Command in DnD 5e

READ! Okay, now that I have your attention, welcome to our guide to the Command spell in Dungeons & Dragons 5e

Whether you need to buy yourself a few precious seconds, derail an enemy cavalry charge, or end a fight before it’s even begun, this 1st-level spell is one of the most effective and versatile weapons in the arsenal of a Cleric, Paladin, or Bard. In this guide, we’ll break down how this spell works, its limitations, and how to get the best possible results while using it in (and out of) combat. 


  • Casting Time: 1 action
  • Range/Area: 60 feet
  • Duration: 1 Round
  • School: Enchantment
  • Class: Bard, Cleric, Paladin
  • Level: 1st
  • Damage/Effect: Disable
  • Attack/Save: Wisdom
  • Components: V

Spell Description 

By speaking a one-word command, you magically force a creature you can see within range to perform a specific action. The target must succeed on a Wisdom saving throw or follow the command on its next turn. The spell has no effect if the target is undead, if it doesn’t understand your language, or if your command is directly harmful to it.

Below are listed several possible commands you could issue, although you can issue a command other than one described in this listing as long as it is one word long. If you do so, the GM determines how the target behaves. If the target can’t follow your command, the spell ends.

  • Approach. The target moves toward you by the shortest and most direct route, ending its turn if it moves within 5 feet of you.
  • Drop. The target drops whatever it is holding and then ends its turn.
  • Flee. The target spends its turn moving away from you by the fastest available means.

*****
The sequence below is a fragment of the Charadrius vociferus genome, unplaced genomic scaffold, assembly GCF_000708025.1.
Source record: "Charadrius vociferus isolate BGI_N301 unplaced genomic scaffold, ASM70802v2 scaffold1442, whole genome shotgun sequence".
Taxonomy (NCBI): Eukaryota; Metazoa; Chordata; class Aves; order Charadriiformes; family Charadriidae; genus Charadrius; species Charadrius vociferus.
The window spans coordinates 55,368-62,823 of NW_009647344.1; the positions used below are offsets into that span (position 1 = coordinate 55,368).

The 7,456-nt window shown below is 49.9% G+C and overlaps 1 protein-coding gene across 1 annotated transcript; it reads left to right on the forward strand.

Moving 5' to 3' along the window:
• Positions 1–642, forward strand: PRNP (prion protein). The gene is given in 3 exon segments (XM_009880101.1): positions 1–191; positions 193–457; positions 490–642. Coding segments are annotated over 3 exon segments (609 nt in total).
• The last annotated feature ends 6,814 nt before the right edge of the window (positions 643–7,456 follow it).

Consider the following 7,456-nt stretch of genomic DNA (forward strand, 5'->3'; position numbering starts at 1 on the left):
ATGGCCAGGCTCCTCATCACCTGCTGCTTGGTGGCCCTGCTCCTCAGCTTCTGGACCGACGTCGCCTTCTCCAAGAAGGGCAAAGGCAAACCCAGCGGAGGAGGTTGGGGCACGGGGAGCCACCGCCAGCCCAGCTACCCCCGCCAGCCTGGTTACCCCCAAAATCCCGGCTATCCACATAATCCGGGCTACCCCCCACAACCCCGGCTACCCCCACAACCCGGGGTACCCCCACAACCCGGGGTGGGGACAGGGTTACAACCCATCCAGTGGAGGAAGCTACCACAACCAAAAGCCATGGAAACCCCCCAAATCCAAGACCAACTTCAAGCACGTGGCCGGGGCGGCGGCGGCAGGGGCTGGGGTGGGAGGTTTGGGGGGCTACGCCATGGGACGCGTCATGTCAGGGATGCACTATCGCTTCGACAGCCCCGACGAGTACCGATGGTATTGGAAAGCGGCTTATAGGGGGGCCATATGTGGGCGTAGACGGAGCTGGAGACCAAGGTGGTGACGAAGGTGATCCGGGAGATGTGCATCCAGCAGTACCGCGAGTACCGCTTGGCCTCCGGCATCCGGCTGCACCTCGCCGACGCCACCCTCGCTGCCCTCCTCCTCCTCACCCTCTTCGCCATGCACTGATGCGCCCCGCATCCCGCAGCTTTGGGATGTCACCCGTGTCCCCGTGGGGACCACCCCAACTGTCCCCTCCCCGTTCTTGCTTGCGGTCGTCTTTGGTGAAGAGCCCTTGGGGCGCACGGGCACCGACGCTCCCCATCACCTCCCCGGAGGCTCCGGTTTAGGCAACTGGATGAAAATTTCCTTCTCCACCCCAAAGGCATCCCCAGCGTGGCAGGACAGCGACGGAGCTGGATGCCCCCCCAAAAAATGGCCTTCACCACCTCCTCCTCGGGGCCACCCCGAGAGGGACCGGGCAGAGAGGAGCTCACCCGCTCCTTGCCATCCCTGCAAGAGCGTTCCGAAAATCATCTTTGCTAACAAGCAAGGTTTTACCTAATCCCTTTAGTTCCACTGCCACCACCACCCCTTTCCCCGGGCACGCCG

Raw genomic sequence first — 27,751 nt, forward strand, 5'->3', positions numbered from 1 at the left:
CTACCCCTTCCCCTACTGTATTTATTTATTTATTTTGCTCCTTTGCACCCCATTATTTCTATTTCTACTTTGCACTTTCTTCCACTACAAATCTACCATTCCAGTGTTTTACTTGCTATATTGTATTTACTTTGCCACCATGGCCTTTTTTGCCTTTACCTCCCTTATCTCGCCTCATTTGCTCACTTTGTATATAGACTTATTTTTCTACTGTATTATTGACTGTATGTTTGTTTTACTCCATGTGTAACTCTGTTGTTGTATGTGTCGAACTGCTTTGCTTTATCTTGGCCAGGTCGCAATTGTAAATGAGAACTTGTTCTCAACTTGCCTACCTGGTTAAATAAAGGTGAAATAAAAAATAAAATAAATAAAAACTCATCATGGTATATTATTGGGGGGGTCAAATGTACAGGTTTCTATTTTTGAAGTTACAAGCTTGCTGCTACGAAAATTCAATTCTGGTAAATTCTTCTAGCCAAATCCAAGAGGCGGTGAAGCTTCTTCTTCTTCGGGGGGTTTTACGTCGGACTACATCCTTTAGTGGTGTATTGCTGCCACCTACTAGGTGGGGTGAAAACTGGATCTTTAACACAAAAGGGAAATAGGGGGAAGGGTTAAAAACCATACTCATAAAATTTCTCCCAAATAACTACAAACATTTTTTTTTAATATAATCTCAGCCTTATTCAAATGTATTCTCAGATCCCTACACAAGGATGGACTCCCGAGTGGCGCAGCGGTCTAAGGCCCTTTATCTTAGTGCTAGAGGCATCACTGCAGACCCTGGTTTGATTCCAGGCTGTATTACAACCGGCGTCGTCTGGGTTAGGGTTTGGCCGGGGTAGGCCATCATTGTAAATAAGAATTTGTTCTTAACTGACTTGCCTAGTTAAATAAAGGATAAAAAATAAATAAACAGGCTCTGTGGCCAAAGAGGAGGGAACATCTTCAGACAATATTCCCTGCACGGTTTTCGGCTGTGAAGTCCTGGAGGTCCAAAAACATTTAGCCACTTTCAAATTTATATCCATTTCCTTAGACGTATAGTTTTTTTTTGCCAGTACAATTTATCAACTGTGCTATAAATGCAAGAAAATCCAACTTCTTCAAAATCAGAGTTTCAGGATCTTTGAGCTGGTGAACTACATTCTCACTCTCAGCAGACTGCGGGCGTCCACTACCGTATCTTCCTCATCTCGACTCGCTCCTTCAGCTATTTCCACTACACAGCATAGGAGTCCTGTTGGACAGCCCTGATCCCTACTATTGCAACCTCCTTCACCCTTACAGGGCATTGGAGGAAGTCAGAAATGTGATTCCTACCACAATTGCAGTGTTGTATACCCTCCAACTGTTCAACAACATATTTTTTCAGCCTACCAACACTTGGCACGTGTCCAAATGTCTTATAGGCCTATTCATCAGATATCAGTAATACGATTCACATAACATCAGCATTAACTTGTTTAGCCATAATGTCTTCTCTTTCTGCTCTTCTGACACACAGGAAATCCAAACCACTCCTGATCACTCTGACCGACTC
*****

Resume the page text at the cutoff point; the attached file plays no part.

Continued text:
• Grovel. The target falls prone and then ends its turn.
  • Halt. The target doesn’t move and takes no actions. A flying creature stays aloft, provided that it is able to do so. If it must move to stay aloft, it flies the minimum distance needed to remain in the air.

At Higher Levels. When you cast this spell using a spell slot of 2nd level or higher, you can affect one additional creature for each slot level above 1st. The creatures must be within 30 feet of each other when you target them.

What Does Command Do in DnD 5e? 

Command is a 1st-level enchantment spell that allows the caster to force a creature they can see to reflexively obey a one-word instruction. This could mean dropping their weapon, falling asleep, fleeing in the opposite direction, or doing anything else the caster can think of. 

The spell takes effect on the target’s next turn and lasts for a single round.

However, if the result of the command word would bring immediate harm to the spell’s target — telling someone on the edge of a cliff to “JUMP” — or the target cannot complete the command you give them, the spell doesn’t work.